Tag: Great Depression

The Book Woman of Troublesome Creek Book Review

Kim Michele Richardson brings the proud and impoverished inhabitants of Eastern Kentucky to life in her latest work, The Book Woman of Troublesome Creek. Even though a few liberties are taken with historical events, Richardson accurately portrays the bigotry towards the Blue people of Kentucky.

The Book Woman

Cussy Mary is the Book Woman. She has blue skin due to the genetics of methemoglobinemia. As part of the plot, her condition is discovered by researchers in Lexington and is tied to similar findings among Alaskan and American Natives. However, the reader needs to overlook the fact that the book has the scientific research done during the Great Depression. In actuality the work was not completed until the 1960s.

A nickname for Cussy Mary is Bluet. Her employer is the WPA as a Kentucky Pack Horse librarian. She faces danger in her work from both man and nature. The patrons along her route receive nourishment for their minds even as they face starvation. Cussy Mary is devoted to her work.

Racism and Poverty

Two key themes in The Book Woman of Troublesome Creek are racism and poverty. The term coloreds in 1930s Kentucky lumped African-Americans and the Blues of Eastern Kentucky together. In the story. Cussy Mary and fellow book woman Queenie, who is African-American, look out for each other. Both characters manage to overcome the burden of racism. And both women also escape the abject poverty of the times.

Poverty is color blind. The fate of the Appalachian families during The Great Depression is sobering. Richardson is a master at pulling the heart strings while describing the starvation of the times. But she also has the reader cheering as her characters unite against the immoral legalities of the time.

A key outcome has the townspeople acting against injustice through the ballot box.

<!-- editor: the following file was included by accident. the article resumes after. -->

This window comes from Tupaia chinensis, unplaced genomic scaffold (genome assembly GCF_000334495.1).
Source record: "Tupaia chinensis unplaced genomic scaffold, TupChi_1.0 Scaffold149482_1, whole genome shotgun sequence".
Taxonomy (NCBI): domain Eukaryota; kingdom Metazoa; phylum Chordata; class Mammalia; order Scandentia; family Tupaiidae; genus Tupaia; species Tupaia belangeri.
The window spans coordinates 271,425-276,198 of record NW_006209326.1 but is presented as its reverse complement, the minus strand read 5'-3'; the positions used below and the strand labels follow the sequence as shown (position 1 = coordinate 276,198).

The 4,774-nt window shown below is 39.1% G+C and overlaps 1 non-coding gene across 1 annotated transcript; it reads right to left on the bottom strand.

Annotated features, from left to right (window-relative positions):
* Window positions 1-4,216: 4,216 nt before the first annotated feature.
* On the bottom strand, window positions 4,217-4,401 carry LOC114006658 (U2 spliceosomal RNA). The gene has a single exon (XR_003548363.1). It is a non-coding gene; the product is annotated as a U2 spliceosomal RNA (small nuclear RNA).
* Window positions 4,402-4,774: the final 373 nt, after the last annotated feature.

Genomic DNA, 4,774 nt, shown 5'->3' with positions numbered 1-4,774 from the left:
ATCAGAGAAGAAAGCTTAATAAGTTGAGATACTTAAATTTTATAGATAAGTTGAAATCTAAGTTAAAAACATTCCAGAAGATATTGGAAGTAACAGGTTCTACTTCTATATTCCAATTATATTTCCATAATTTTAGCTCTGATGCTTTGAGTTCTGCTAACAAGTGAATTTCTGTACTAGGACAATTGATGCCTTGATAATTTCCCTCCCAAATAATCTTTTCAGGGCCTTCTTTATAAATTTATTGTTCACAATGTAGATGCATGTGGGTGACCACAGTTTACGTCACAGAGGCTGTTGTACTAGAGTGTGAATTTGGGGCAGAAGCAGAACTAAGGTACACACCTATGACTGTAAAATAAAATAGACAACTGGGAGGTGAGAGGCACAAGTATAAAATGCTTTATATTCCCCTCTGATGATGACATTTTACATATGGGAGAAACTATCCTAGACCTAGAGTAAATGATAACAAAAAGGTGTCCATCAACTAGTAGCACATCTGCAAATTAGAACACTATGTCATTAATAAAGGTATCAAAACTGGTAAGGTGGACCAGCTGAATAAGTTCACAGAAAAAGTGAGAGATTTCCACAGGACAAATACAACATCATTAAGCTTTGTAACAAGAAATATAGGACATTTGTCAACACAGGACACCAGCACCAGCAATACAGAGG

The Book Woman of Troublesome Creek was released in May of 2019. Before the protests turned riots of 2020. Yet, the timeliness is incredible. I hope those that have protested lawfully read this book. Kim Michele Richardson speaks to social injustice eloquently. A cross section of society supports Cussy Mary. Furthermore, justice is meted through the ballot box. Something to keep in mind this election year.

So, I highly recommend The Book Woman of Troublesome Creek. The writing is excellent. And the characters are compelling. This is a book worth reading and giving.

 

This Tender Land Book Review

This Tender Land by William Kent Krueger is a brilliant tale worthy of reading. However, I am not sure how to categorize the novel.  Perhaps it belongs to the coming-of-age genre, or maybe included with the mystical. Nonetheless, this story of faith or lack thereof is a compelling one.

Krueger uses the Great Depression as the backdrop for This Tender Land. The story weaves through many complexities of life as it follows four young vagabonds down river. They struggle not only with life and death but also good and evil.

The Storyteller, The Genius, The Giant and The Princess

Odie is The Storyteller of the four. He describes himself as the imp, the one always dragging others into trouble. This reader found a tremendous depth of character in one so young. After a series of disastrous events, Odie sees God as a Tornado God- one that wreaks havoc everywhere. His older brother Albert, The Genius of the Vagabonds concurs.

The other two leading characters are Muse and Emmy; The Giant and the Princess. Muse is a compelling character. He is an orphaned Sioux Indian made mute when someone cut out his tongue after killing his mother. Krueger expounds on the unjustness encountered by the American Indian, deftly weaving the history of the Plains Indians into the story.

Emmy the Princess is just a little girl. But she is a mystic and so many events in the story as well as the Faith questions revolve around this young orphan cherished by the others as a sister.

This Tender Land

This Tender Land presents the harsh realities of the Great Depression. The reader visualizes the Hoovervilles, the Indian School, the Revival Tent, even the Brothel with clarity. Indeed this reality lends the depth desired for inclusion in an English Lit class.

Even though parts of the story may make one uncomfortable, the struggle with faith is an important one. This Tender Land in the end is more than just a story of four young vagabonds escaping an untenable life.  The tale is wrought with the meaning of life. One that Krueger points out is worth living regardless of the heartache along the way.